You’ve seen them in books and movies. Those turnabouts called by a number of names—“reveals”, “revelations,” “twists” or “surprises”. They add a lot to a story and make it much more interesting.
What you never want to do is make your story predictable or derivative where the reader or viewer says, “Yeah. I know what comes next.” Makes for a boring story. I used the surprise of reveal device many times in my stories and I get the result I was looking for from my readers.
Case in point. In my first Jeremy Nash novel – A Taste of the Apocalypse – I have a major character turn on Jeremy Nash and the Mossad agent Sabra in a very surprising scene. A reader told me that what transpired was like a punch in the stomach.
Dave Farland wrote about these surprises.
The truth is that writers love a reveal because we as an audience love a reveal. We crave those juicy little surprises that pop up in a good story. In fact, as a writer, I crave them so much that I often like to write by the seat of my pants often just so that I can have those nice little surprises jump out at me as I’m writing. You know what I mean—those moments when you discover that the protagonist’s best friend is really the killer that they’ve both been hunting throughout the book. Sometimes the idea will strike you, and you’ll look back at your story, and see that it seems you’ve been setting up that surprise all along.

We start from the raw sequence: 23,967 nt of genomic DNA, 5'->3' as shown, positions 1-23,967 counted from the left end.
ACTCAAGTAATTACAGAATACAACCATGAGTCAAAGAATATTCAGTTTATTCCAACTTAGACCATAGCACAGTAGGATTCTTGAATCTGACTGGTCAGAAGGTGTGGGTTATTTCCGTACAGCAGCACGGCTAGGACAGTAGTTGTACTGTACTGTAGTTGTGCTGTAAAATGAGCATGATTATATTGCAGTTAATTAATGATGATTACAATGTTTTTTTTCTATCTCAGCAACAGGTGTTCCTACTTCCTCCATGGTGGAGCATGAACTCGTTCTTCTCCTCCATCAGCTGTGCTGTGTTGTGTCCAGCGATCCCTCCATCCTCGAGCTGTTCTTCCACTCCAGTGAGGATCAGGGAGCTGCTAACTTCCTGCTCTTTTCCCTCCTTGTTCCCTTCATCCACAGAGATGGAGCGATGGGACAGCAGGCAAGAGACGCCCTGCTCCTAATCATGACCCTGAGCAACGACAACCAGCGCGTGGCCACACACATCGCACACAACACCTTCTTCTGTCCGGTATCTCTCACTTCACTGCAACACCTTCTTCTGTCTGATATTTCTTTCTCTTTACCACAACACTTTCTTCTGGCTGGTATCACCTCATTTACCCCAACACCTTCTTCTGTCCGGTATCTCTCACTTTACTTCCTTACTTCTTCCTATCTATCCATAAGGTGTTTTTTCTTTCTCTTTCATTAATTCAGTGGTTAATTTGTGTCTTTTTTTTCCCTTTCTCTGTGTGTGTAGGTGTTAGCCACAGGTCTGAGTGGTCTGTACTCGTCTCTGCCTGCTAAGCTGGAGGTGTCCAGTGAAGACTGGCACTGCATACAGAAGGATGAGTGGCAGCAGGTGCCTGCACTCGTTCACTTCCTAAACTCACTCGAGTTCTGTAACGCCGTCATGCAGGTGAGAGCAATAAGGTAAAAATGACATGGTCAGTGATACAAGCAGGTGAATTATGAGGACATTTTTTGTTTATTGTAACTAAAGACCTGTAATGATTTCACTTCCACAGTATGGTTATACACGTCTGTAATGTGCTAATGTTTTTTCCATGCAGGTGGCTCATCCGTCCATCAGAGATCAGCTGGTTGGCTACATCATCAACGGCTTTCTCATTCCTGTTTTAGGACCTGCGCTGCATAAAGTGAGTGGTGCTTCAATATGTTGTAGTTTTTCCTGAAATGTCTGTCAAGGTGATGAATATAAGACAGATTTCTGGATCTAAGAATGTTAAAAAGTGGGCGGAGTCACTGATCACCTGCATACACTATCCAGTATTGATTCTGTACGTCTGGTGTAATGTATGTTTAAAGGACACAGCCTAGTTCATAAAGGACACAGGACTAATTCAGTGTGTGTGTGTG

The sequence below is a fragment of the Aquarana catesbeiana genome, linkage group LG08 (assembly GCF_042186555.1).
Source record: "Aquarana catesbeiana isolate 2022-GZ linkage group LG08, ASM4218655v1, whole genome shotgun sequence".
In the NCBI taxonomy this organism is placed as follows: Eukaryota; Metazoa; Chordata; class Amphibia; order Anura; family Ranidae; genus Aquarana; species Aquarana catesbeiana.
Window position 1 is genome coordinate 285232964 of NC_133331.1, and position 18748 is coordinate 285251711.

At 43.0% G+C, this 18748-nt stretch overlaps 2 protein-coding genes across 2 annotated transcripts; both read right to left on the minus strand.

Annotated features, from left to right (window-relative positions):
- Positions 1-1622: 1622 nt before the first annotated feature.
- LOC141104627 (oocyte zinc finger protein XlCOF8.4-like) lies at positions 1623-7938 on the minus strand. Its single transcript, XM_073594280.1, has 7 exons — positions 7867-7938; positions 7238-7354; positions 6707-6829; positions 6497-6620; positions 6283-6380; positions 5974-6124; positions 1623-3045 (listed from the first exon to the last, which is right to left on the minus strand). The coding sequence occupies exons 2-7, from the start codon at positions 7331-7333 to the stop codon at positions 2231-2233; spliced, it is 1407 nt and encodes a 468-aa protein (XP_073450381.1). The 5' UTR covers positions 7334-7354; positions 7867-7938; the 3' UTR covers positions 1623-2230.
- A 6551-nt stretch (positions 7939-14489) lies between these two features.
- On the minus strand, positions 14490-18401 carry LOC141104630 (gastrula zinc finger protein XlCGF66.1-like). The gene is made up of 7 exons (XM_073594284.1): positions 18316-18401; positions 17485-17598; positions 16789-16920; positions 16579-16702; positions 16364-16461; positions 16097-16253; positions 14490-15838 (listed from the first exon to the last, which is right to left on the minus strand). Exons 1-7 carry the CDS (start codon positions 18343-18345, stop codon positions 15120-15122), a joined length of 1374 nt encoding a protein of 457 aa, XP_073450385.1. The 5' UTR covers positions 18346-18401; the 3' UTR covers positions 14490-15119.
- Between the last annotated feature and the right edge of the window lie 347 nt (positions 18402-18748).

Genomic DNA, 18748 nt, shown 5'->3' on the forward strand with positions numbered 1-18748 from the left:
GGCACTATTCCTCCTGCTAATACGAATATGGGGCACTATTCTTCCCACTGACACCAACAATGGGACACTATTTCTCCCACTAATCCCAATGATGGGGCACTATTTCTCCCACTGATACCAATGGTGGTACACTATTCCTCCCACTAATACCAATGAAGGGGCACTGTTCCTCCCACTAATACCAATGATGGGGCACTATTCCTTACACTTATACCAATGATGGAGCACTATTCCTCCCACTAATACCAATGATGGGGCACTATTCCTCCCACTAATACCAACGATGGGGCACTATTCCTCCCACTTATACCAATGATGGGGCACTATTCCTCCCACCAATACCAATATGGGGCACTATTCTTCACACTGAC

A good writer will season his work with surprises, peppering them in.
Read more of his comments on surprises here.
As I develop my next novel, Gaigin, I consciously look for places to put in reveals that will surprise the reader.